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The Chinese or Hardy Yam

A plant profile on a very promising food source from Brad & Shane Forsythe

Dioscorea batatas (syn. D.opposita); Dioscoreaceae family

After about 6 years of searching private collections and placing an add in the Seed Savers Network’s newsletter, Shane & I finally tracked the plant down a couple of years ago growing in a friend’s garden at Bundanoon, and this winter, we have received a 40cm tuber from them.

yam1 yam2

One of the cold-hardiest species of the Dioscorea genus; in its native of China and Japan, the tuber and aerial bulbils are valued both as an esteemed food, and for their medicinal properties.
The Hardy Yam is a, slender-stemmed twining perennial vine reaching an average height of 2.5-3m, and is said to be easily cultivated in a free-draining, moist fertile soil, growing best in full sun, however, it will tolerate a little shade; and holding true to its vulgar name, the Hardy Yam is apparently quite tolerant of cold winters and is said to grow “as far North as Canada” (Facciola). In very cold areas at least, it seems to die down to ground, and grows anew in Spring.

There are differing reports regarding flowering times, one states that it “flowers in Autumn” (Plants for a Future), and another says “Blooms in Summer, light purple axillary flowers forming spike inflorescence. Capsule [seed] 3-angled and winged.” (A Bare Foot Doctor’s Manual).
Some species of Dioscorea are dioecious (separate male and female plants), therefore, it is necessary to source both, if seeds are wanted (for varietal selection and breeding or genetic variation). If any readers are growing one, Shane and I would love to here from you, so we can offer seedlings, to provide some genetic diversity.
Aerial bulbils are an effective means of vegetative or clonal propagation, and these will resemble the parent, both in hardiness, texture and flavour characteristics, and disease resistance or susceptibility.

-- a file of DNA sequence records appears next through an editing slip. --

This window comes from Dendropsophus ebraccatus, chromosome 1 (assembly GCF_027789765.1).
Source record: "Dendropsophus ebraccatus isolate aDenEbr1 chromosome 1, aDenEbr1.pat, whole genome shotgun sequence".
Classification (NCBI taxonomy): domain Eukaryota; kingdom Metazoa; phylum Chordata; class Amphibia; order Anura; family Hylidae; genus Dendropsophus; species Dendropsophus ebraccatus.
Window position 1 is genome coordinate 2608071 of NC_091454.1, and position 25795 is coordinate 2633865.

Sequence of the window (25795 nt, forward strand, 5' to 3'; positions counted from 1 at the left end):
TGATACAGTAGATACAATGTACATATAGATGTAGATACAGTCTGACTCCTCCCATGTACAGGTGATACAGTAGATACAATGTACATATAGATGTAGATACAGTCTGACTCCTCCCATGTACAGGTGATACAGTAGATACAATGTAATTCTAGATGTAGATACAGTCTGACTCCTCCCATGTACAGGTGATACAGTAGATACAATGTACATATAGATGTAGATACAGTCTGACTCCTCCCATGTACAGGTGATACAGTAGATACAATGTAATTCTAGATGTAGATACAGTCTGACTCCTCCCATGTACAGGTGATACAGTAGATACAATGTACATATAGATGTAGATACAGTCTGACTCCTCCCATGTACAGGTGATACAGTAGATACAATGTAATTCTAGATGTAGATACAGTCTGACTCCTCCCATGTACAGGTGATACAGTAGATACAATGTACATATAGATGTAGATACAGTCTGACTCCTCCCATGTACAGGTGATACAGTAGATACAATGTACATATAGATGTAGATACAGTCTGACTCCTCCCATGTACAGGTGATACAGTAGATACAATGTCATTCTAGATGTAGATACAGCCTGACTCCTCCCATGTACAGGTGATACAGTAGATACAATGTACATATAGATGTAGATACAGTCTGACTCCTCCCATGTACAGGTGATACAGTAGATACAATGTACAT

The tubers (which grow to 1m) can used in stews, baked, boiled, grated and used in soup, cooked with meat; they are variously described as having an agreeable flavour comparable to that of potato, with a floury texture (Plants for a Future), or sweet potato with a mucilaginous texture (Shipard), and possess good storage qualities.
Tubers can be dug after one year, but left for a few years will be of larger size; there are no references as to whether the tubers become fibrous with age.
“Aerial tubers (bulbils) are eaten in times of scarcity” (Tanaka), this would suggest that they may be of low palatability or quality, however, I have been assured that this is not the case as they have been served as a specialty in a high class restaurant. The aerial bulbils are said to grow about 7-9cm long and 2cm in diameter, and taste somewhat like a good potato.

Tanaka also states that there are two forms of D.batatas recognised in Japan; forma elongata “Naga-imo” and forma tsukune “Tsukune-imo”.

Chinese medicinal usage include stomach and spleen tonic, anti-diarrhoea, chronic enteritis, dysentery, poor indigestion, asthma, et. al., nourishes lungs and complements the kidneys. I have included this only to indicate ethnobotanical usage- consult a professional if considering medicinal uses.

In July, after much arduous and very careful hand digging, Shane unearthed a 40cm long, and 7-8cm thick, a pale-yellowish, white tuber of the hardy yam, covered in a mass of coarse hairy roots.
This we wrapped carefully and took home to plant. Our vegie garden soil is a rich clay loam, made fertile over many years by sheep and chooks, and compost, Shane added a wheelbarrow load of coarse sand, and some more compost for good measure, then the tuber was carefully planted to the correct depth, mulched with dead grass and leaves, and protected from birds, etc.
We hope to see it sprout in the next month or two, and will eagerly await the results of the next 7-9 months of growth, before it goes dormant next winter.
Shane & I would like to thank Howard & Trisha at Bundanoon Village Nursery for allowing us to dig up their only known tuber.

References:
Facciola, S., Cornucopia II
Plants for a Future, Online Plant Catalogue
A Bare Foot Doctor’s Manual – The American translation of the official Chinese Paramedical Manual, (1977),
Running Press, Philadelphia, Pennsylvania.
Shipard, I., (2003), How Can I Use Herbs In My Daily Life, Published by David Stewart.
Tanaka, T., (1976), Tanaka’s Cyclopedia Of Edible Plants Of The World, Keigaku Publishing Co., Tokyo, Japan.

J47 Spring 2005 -Summer 2006